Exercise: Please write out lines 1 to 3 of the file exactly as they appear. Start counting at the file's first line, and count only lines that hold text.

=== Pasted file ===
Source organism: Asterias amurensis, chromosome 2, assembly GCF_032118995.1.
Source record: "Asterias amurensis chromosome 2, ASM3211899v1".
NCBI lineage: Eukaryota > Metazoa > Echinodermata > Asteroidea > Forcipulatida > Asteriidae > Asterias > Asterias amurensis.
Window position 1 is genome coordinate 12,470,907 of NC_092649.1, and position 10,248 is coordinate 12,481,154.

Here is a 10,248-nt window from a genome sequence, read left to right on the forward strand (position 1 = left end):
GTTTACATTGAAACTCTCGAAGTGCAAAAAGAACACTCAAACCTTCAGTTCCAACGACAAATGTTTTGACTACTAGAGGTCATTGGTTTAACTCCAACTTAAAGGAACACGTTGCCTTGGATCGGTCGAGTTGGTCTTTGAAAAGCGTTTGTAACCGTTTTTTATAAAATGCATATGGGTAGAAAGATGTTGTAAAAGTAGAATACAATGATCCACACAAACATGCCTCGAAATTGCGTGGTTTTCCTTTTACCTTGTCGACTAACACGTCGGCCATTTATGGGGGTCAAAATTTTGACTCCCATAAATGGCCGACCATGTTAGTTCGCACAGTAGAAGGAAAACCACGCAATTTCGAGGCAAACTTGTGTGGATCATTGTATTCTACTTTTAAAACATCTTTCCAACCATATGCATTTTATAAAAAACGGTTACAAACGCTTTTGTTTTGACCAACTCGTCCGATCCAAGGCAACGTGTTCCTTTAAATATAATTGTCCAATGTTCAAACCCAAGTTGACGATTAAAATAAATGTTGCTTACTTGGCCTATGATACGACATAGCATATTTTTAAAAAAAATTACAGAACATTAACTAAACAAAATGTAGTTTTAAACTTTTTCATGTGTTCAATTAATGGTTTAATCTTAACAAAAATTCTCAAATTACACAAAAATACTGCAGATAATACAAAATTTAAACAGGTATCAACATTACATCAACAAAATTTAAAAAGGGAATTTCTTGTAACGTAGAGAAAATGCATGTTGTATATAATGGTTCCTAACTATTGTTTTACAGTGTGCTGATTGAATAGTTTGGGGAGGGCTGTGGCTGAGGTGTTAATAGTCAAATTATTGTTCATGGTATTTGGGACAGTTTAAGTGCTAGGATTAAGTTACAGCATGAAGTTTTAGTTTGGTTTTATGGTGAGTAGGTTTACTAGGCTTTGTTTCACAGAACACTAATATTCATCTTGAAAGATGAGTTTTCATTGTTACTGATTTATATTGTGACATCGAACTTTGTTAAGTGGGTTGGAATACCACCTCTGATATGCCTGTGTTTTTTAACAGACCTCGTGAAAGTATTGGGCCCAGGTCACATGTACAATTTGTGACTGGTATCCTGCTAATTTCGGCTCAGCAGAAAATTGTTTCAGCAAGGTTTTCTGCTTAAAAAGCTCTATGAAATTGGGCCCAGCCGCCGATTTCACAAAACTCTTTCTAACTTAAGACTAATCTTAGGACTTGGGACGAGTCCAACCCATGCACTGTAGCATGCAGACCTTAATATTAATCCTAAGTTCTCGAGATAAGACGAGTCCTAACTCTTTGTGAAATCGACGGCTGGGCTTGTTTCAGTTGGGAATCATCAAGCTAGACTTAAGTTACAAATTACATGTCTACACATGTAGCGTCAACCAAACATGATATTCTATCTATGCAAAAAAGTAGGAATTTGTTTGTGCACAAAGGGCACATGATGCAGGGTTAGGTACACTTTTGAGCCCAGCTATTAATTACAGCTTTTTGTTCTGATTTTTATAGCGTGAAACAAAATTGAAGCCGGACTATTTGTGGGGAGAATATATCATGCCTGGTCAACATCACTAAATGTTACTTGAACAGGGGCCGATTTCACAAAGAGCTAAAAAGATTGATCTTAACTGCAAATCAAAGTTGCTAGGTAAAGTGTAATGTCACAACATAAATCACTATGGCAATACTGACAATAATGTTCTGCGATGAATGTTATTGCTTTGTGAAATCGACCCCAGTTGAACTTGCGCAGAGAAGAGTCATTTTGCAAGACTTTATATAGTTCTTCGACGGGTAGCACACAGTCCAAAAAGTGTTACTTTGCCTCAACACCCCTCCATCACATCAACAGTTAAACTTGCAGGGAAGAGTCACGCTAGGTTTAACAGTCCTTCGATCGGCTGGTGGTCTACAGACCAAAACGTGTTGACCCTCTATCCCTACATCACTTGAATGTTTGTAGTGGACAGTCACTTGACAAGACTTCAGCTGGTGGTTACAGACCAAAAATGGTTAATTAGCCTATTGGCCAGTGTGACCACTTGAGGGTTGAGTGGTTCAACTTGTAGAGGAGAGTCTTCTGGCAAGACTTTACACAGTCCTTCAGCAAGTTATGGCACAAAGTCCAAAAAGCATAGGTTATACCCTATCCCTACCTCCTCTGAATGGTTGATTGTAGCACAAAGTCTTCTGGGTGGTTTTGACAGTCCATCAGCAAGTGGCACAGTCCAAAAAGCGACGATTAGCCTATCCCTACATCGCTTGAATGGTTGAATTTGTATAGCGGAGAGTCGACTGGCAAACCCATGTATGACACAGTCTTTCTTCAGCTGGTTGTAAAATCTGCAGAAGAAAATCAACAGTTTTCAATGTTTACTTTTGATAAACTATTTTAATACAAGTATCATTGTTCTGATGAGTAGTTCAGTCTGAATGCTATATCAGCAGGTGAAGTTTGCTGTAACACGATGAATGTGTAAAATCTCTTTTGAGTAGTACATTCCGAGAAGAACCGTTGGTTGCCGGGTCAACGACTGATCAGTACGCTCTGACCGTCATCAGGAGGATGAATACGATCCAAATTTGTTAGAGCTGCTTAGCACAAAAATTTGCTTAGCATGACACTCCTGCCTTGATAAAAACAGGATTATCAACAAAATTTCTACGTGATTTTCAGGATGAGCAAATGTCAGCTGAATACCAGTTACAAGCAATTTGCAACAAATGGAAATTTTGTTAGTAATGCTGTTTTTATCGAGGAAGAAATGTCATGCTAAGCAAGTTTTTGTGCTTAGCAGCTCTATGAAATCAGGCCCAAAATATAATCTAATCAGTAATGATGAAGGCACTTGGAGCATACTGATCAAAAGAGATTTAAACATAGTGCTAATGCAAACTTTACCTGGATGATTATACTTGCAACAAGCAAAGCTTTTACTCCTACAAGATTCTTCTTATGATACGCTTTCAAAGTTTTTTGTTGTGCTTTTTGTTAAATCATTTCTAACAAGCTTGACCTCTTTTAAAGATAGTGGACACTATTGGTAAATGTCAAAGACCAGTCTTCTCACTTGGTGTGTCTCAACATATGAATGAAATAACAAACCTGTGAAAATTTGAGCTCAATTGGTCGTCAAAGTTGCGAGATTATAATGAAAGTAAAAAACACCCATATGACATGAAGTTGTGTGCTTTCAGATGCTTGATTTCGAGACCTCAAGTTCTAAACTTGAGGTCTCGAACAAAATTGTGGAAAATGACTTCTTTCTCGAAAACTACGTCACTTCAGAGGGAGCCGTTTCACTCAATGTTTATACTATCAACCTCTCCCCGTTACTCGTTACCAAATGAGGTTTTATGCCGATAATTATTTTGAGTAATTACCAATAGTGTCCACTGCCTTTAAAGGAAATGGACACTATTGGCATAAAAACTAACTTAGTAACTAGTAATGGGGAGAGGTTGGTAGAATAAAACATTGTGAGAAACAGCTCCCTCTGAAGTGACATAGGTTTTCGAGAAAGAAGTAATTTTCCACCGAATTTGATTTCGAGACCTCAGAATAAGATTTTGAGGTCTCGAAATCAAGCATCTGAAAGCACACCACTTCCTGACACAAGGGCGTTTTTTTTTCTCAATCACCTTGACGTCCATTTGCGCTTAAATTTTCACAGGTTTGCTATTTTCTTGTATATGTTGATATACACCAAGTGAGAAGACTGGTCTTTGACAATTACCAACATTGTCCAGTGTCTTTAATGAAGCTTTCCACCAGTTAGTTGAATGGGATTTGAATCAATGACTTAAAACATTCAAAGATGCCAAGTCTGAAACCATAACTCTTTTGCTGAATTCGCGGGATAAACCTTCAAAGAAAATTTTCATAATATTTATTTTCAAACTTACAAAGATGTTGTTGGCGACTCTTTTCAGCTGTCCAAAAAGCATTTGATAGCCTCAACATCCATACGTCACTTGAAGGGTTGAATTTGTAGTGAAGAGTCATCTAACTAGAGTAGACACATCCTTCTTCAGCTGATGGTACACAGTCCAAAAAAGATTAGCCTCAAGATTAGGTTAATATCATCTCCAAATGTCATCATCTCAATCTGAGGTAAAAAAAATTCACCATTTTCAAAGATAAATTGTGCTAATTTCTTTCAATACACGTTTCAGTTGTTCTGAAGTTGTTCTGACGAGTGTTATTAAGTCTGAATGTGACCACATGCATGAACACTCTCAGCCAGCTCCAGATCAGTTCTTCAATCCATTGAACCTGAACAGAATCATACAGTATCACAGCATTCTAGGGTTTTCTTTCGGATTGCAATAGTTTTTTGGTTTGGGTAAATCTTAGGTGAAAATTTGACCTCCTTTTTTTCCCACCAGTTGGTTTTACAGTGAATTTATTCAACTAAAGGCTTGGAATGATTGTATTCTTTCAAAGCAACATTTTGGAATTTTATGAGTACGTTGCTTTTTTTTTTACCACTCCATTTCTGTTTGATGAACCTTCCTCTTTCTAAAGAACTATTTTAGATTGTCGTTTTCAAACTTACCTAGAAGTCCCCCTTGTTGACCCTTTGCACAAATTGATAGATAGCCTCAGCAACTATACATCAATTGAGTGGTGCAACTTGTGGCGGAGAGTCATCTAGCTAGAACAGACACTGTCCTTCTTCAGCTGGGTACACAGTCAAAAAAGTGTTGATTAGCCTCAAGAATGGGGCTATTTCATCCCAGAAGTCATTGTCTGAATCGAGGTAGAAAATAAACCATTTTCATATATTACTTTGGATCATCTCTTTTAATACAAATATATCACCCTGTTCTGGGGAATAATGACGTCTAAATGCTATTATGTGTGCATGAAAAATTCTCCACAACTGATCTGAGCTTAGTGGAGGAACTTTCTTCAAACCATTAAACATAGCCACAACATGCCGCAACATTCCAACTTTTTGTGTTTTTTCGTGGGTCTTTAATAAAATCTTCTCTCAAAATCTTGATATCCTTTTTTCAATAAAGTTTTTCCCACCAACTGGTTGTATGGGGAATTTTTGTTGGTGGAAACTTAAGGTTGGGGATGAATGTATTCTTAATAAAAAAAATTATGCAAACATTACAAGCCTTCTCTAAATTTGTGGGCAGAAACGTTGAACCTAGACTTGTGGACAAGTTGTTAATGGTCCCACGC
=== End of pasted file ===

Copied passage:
Source organism: Asterias amurensis, chromosome 2, assembly GCF_032118995.1.
Source record: "Asterias amurensis chromosome 2, ASM3211899v1".
NCBI lineage: Eukaryota > Metazoa > Echinodermata > Asteroidea > Forcipulatida > Asteriidae > Asterias > Asterias amurensis.